• drug targets may include circulating proteins, such as Omalizumab, an antibody to IgE
    • drug targets may include molecular transporters, such serotonin reuptake systems, the targets of some of the new antidepressants
    • new drug targets are being found every day
    • the science or target identification and validation
    • currently sought after targets include
    • new targets for alzheimer's
    • new targets for parkinson's disease
    • new targets for cancer
    • nanopharmaceuticals
  15. Cellular regulation of drug-target interactions:
    • interaction of drugs with targets can have a testing impact on a cell due to innate cellular mechanisms that prevent overstimulation
    • tachyphylaxis:
    • drug effects diminshes with time
    • homologous--only 1 type of receptor affected
    • heterologous--multiple receptor types are affected, possibly due to converging second mesenger or effector systems
    • receptor inactivation
    • receptor looses ability to respond to stimulation
    • beta adrenegic receptor is phosphorylated and inactivated after repeated stimulation
    • down regulation
    • decrease in the number of receptors, increase in degradation rate, decrease in synthesis
    • the beta adrenergic receptor is also down regulated with repeated stimulation
    • refractory receptors
    • after a receptor is stimulated, a period of time is required before the next interaction can produce an effect
    • voltage-gated sodium channels in neurons have a refractory period
  16. Spare receptors:
    • a single ligand/receptor complex can "turn on" many G proteins
    • multiplies original signal
    • a single activated G protein can persist in activated state, often for a longer time period than the ligand is bound to the receptor
    • because of this prolongation and amplification, only a fraction of the total number of receptors for a specific ligand need to be occupied to produce a maximal effect in a cell
    • the pool of receptors that are unstimulated are "spare receptors"
    • insulin receptor--99% of a given cell's insulin receptors are spare
    • only 1% required for maximal response
    • large functional reserve to ensure that adequate amounts of glucose enter the cell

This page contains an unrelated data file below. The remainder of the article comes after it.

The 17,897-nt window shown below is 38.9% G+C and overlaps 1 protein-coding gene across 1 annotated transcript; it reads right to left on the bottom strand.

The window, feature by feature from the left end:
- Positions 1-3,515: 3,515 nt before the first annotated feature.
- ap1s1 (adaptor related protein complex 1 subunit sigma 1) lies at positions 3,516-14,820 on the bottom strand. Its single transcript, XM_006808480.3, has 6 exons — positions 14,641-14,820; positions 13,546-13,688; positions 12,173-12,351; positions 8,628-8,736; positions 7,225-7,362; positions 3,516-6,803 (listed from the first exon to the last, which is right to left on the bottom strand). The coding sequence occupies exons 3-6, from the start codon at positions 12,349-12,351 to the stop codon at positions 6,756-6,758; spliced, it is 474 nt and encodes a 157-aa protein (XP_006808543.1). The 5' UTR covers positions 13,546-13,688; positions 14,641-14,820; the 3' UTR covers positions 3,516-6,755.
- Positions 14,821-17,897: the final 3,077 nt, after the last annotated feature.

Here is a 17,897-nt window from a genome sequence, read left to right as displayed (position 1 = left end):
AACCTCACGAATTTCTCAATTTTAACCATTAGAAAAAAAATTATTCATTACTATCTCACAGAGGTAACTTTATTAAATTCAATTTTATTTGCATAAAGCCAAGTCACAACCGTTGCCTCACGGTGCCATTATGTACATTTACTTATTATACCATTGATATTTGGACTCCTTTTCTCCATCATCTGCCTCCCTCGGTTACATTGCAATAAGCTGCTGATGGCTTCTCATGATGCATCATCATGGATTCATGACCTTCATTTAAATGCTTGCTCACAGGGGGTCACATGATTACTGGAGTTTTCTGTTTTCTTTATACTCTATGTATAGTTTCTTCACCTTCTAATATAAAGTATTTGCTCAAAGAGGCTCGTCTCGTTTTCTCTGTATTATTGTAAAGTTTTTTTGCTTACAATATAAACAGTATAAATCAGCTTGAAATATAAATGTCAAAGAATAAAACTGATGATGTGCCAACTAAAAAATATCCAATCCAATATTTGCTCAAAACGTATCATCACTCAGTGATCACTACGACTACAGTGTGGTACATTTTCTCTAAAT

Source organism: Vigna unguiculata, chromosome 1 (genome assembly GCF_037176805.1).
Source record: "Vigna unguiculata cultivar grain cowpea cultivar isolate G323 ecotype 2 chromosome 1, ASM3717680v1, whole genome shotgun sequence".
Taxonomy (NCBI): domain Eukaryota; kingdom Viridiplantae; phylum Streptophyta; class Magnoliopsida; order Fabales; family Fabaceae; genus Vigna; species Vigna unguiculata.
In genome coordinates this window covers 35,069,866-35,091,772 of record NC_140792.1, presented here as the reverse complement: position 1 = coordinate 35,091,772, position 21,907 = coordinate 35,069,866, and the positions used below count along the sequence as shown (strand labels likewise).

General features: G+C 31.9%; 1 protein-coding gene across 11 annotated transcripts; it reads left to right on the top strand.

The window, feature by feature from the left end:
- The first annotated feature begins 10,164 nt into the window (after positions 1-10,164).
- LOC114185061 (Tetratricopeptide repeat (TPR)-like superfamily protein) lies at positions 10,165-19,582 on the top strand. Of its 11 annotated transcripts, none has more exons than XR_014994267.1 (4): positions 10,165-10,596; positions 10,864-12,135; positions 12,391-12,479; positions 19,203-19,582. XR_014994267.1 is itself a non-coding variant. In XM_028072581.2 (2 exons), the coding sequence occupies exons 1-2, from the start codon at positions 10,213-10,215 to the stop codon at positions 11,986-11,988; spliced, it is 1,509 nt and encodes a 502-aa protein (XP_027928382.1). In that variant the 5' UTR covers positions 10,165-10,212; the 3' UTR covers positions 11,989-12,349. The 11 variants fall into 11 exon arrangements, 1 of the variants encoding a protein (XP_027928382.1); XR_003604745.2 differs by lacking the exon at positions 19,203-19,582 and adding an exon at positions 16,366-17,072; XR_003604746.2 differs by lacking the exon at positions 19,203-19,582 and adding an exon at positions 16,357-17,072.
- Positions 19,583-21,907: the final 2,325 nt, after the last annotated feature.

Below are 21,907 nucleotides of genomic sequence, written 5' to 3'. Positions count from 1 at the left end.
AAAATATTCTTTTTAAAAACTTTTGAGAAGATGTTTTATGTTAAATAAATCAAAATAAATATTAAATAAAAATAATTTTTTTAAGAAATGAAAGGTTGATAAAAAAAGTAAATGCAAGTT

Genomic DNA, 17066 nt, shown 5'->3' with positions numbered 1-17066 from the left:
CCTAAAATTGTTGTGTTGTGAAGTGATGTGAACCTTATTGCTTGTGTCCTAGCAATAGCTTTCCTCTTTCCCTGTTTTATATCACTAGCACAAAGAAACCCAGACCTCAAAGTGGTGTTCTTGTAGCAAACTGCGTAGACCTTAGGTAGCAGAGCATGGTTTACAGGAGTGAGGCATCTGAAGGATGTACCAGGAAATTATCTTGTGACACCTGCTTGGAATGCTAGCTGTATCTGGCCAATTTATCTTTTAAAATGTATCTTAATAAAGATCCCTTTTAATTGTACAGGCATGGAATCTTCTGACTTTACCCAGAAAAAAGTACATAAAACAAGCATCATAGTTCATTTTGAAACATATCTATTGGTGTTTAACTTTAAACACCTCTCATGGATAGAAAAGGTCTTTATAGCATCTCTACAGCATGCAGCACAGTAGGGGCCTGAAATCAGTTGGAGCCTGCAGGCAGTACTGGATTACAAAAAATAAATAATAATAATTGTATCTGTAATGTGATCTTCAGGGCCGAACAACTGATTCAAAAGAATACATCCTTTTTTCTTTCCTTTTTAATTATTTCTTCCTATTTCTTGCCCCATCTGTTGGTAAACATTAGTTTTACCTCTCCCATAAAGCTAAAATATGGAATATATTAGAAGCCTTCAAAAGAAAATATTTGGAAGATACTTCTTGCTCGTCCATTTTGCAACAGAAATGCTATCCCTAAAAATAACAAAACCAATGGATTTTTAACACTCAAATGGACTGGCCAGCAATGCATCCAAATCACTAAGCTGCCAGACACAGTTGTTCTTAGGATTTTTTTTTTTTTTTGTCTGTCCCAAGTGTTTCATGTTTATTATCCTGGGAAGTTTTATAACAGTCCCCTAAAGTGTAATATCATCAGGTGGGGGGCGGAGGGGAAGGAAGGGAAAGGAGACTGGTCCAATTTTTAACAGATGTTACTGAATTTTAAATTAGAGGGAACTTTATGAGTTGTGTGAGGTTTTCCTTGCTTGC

• the heart--only 5-10% of the beta adrenergic receptors are spare
    • 90-95% are used for maximal response
    • almost all receptors need binding for maximum contractility
    • little functional reserve here, important for the failing heart
  17. Kd:
    is the concentration of ligand that causes 50% receptor occupancy
  18. Drug potency:
    a measurement of the amount of drug necessary to produce an effect of a given magnitude
  19. the smaller the Kd, the more ________ the drug
  20. The EC50:
    the "effective concentration needed to achieve a 50% maximal response
  21. Drug efficacy:
    the maximum achievable response to a drug
  22. ED50:
    is the drug dose which 50% of the patients exhibit a response, and 50% of the patients do not exhibit the response
  23. LD50:
    lethal dose 50 the drug dose that kills 50% of patients
  24. TD50:
    toxic dose 50 the drug dose that causes toxicity in 50% of patients note,, there may be series of TD50 for a single drug, one for each different toxic response
  25. Therapeutic window:
    a range of doses (concentrations) of a drug that elicit a therapeutic response, without unacceptable side effects (toxicity)
  26. Therapeutic index:
    therapeutic window is quantified by this
  27. Competitive antagonist:
    • binds reversibly to the active site of a receptor or drug target, and inhibits agonist binding
    • an antagonist does not produce the conformational change necessary for receptor activation
    • an antagonist maintains the receptor in the inactive state
    • the presence of a competitive antagonist reduces the potency of an agonist
    • the efficacy is not affected (antagonist can always be "competeted away" by more agonist)
    • competitive antagonists shift the dose response curve to the right
    • ex. antihistamine and pravastin
  28. noncompetitive antagonist:
    • may bind to active site or allosteric site
    • binding is strong--may be irreversible and with high affinity
    • cannot be "competed" away with high concentrations of agonist
    • the presence of a competitive antagonist reduces the efficacy of an agonist
    • noncompetitive agonists remove receptors from the available pool, hence the reduction in efficacy
    • ex. aspirin and clopidogrel (plavix)
  29. Partial agonist:
    • binds to a receptor at the active site, but produces only a partial response
    • in the presence of a full agonist (or endogenous agonist) the partial agonist reduces the maximum response
    • acts somewhat like a competitive antagonist
    • aka partial antagonists or mixed agonist/antagonist
    • butyl and hexyl are full agonists with different potencies
    • heptyl and octyl are partial agonists
    • ex. pindolol
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pharmacodynamics I-II